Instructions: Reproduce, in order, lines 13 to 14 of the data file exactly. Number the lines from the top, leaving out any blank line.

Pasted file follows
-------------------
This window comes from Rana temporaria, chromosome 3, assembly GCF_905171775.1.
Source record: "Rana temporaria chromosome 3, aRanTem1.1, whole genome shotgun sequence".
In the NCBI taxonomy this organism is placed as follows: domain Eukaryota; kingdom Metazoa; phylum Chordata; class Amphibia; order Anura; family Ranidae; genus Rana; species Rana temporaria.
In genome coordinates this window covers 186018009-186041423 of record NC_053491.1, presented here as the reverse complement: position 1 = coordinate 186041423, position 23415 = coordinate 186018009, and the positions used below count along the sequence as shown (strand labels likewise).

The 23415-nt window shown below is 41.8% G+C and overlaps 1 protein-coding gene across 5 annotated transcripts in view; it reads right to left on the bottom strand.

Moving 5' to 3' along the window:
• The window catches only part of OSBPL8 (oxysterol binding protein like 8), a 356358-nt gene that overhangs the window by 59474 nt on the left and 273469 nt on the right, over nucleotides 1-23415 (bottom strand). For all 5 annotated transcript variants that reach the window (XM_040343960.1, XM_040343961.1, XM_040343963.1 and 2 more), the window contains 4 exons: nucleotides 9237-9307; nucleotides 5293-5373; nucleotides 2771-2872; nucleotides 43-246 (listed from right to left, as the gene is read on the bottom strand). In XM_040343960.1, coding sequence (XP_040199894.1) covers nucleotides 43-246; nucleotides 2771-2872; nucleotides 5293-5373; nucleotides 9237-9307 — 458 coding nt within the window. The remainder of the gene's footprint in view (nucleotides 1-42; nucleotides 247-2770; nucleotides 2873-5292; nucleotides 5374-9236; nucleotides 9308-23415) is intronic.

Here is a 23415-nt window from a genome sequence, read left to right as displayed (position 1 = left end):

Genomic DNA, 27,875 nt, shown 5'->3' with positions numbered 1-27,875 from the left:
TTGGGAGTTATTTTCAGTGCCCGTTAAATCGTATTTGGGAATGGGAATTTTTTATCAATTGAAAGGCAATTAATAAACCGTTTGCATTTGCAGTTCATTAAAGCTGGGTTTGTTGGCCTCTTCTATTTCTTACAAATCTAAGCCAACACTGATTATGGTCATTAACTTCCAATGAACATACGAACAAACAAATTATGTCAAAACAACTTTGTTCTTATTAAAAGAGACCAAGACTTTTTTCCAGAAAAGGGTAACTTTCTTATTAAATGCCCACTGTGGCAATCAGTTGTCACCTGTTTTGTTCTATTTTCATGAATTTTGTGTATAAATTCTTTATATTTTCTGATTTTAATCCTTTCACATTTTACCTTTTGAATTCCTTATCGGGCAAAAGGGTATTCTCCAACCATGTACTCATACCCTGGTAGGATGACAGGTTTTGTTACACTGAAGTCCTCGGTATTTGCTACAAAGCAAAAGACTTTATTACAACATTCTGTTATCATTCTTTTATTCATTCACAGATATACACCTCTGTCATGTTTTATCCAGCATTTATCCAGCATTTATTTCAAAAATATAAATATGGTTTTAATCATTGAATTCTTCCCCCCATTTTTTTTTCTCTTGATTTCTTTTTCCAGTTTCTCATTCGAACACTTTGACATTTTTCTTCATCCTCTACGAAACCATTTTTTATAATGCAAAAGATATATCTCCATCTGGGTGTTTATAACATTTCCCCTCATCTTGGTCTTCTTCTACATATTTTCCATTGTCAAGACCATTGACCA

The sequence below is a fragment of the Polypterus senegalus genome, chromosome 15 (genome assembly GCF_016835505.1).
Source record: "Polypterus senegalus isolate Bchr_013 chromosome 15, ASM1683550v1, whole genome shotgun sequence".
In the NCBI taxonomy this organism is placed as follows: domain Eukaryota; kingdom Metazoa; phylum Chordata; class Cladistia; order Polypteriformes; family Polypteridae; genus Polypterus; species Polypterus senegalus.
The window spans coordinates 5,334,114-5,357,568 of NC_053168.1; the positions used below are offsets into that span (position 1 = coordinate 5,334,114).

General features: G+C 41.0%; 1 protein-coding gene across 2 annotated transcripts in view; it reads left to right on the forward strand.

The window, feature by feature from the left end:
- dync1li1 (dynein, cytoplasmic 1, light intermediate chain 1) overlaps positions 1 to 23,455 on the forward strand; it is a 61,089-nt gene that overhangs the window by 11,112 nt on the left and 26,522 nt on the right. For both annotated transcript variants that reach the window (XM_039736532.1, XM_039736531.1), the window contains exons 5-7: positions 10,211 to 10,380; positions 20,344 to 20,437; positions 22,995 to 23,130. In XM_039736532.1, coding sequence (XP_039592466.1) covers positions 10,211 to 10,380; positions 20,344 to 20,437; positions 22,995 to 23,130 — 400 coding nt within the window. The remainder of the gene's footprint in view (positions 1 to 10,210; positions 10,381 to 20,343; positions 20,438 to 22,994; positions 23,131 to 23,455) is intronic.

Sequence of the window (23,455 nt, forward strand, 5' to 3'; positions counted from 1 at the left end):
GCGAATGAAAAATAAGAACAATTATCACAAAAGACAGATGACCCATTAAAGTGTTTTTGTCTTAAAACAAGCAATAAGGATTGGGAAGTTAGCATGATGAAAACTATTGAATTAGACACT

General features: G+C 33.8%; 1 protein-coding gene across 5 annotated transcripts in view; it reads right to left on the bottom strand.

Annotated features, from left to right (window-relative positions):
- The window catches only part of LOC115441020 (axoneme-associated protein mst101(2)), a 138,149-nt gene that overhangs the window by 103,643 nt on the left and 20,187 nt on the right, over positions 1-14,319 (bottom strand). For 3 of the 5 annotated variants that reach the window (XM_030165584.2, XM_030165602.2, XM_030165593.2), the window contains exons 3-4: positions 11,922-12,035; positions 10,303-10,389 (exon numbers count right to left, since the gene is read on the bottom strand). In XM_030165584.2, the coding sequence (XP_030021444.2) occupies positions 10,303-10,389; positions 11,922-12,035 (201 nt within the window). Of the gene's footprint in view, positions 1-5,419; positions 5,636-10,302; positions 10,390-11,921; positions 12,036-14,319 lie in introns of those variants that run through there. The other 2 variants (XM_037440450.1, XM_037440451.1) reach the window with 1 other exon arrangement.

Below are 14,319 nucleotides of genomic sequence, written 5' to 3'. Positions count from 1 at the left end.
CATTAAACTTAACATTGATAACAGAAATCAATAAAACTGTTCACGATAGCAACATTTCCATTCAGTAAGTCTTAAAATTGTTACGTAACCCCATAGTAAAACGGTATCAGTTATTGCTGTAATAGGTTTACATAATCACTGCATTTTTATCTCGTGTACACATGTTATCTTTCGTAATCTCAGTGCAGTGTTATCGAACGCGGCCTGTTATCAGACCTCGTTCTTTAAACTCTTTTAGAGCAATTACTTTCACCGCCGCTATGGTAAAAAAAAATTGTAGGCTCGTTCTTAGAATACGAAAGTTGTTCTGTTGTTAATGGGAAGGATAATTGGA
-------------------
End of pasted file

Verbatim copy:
In the NCBI taxonomy this organism is placed as follows: domain Eukaryota; kingdom Metazoa; phylum Chordata; class Cladistia; order Polypteriformes; family Polypteridae; genus Polypterus; species Polypterus senegalus.
The window spans coordinates 5,334,114-5,357,568 of NC_053168.1; the positions used below are offsets into that span (position 1 = coordinate 5,334,114).